What happened? Russian national Mark Vartanyan pleaded guilty on Monday to one count of computer fraud related to his role in co-developing and distributing Citadel malware under the hacker alias Kolypto. Vartanyan, who has agreed to cooperate with federal prosecutors, reportedly faces a possible sentence of up to five years.
Jurisdiction: Assistant United States Attorney Steven D. Grimberg is prosecuting the case in the Northern District of Georgia, with assistance from the Justice Department's Office of International Affairs. The FBI led the original investigation. Vartanyan was arrested in Norway and extradited in December 2016, and was arraigned before U.S. Magistrate Judge Russell Vineyard.
Sentencing: Vartanyan is scheduled to be sentenced on June 21.
Background: Per a DOJ press release: Vartanyan was arrested for developing, improving, maintaining and distributing the Citadel data-stealing trojan that has historically been used against financial and government institutions, infecting about 11 million computers and costing over $500 million in losses.
Vartanyan was accused of engaging in this illegal activity sometime between August 2012 and January 2013 while in the Ukraine, and again in 2014 while living in Norway. "During these periods, Vartanyan allegedly uploaded numerous electronic files that consisted of Citadel malware, components, updates and patches, as well as customer information, all with the intent of improving Citadel's illicit functionality," the DOJ reported in its release.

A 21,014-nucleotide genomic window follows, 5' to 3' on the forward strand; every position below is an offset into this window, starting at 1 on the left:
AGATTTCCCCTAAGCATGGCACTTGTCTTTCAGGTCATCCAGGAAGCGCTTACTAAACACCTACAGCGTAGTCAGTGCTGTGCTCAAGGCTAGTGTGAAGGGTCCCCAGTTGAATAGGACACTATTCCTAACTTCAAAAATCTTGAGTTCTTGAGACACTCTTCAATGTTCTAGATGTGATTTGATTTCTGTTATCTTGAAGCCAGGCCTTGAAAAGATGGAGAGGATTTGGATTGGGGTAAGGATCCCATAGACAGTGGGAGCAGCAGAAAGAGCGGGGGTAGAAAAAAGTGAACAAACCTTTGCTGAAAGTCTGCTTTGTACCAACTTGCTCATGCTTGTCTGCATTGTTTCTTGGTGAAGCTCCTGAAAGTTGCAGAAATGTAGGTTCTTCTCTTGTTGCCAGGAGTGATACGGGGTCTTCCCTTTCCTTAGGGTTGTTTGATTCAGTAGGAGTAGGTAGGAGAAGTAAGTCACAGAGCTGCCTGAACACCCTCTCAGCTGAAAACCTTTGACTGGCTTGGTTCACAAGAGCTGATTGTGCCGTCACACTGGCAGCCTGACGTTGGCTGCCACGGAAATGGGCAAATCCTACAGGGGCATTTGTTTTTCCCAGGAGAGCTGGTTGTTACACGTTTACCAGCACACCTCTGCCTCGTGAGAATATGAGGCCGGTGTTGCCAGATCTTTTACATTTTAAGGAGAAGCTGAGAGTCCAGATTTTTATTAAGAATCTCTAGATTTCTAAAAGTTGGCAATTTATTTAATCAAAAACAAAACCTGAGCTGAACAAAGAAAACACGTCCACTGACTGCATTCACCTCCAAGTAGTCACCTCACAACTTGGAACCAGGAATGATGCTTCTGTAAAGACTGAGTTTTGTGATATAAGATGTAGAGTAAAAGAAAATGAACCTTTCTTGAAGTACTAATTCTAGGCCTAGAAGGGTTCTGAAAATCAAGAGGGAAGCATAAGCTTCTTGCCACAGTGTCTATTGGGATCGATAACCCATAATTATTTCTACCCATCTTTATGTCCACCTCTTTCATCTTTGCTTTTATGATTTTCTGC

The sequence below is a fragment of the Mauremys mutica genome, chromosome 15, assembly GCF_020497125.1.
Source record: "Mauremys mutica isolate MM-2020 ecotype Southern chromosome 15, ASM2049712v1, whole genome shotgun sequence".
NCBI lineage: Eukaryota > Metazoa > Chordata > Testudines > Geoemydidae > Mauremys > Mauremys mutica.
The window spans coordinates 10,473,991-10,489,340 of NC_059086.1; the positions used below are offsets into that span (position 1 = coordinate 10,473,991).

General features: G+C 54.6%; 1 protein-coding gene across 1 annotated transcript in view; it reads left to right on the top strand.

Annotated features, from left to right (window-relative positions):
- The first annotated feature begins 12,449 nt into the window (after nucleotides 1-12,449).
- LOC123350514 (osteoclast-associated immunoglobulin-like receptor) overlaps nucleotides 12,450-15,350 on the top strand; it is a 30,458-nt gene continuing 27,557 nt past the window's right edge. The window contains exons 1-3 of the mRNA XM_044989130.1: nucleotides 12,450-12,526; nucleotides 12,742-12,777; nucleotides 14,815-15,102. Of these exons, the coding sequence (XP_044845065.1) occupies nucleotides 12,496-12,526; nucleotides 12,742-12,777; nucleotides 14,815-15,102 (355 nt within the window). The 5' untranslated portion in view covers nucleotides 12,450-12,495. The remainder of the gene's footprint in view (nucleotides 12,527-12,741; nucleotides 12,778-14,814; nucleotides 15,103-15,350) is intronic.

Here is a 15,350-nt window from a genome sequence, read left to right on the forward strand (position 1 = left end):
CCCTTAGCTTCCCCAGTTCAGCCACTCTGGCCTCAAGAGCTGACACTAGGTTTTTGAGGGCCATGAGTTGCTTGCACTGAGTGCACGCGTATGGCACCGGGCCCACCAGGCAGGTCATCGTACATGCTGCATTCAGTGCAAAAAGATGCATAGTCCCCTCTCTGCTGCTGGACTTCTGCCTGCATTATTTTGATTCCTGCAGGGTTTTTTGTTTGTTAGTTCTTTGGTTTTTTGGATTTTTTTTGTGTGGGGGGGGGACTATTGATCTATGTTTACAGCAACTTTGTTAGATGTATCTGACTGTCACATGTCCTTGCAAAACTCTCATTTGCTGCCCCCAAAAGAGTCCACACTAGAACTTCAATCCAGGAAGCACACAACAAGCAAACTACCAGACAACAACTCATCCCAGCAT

The DOJ's investigation into the original creator of the Citadel malware continues, the agency also noted.
Quotes: “This successful extradition is yet another example of how cooperation among international law enforcement partners can be used to disrupt and dismantle global cyber syndicates,” said U.S. Attorney John Horn. “This defendant's alleged role in developing and improving Citadel for its use by cybercriminals caused a vast amount of financial harm to individuals and institutions around the world. His appearance in federal court today shows that cybercriminals cannot hide in the shadows of the Internet. We will identify them and bring them to justice wherever they operate.”
“We must continue to impose real costs on criminals who believe they are protected by geographic boundaries and can prey on the American people and institutions with impunity," said David J. LeValley, Special Agent in Charge, FBI Atlanta Office. "Vartanyan's arrest removes a significant player who was engaged in the development, improvement, maintenance and distribution of malware from the resources available to the cyber criminal underground, thereby deteriorating the capabilities of cyber criminal groups."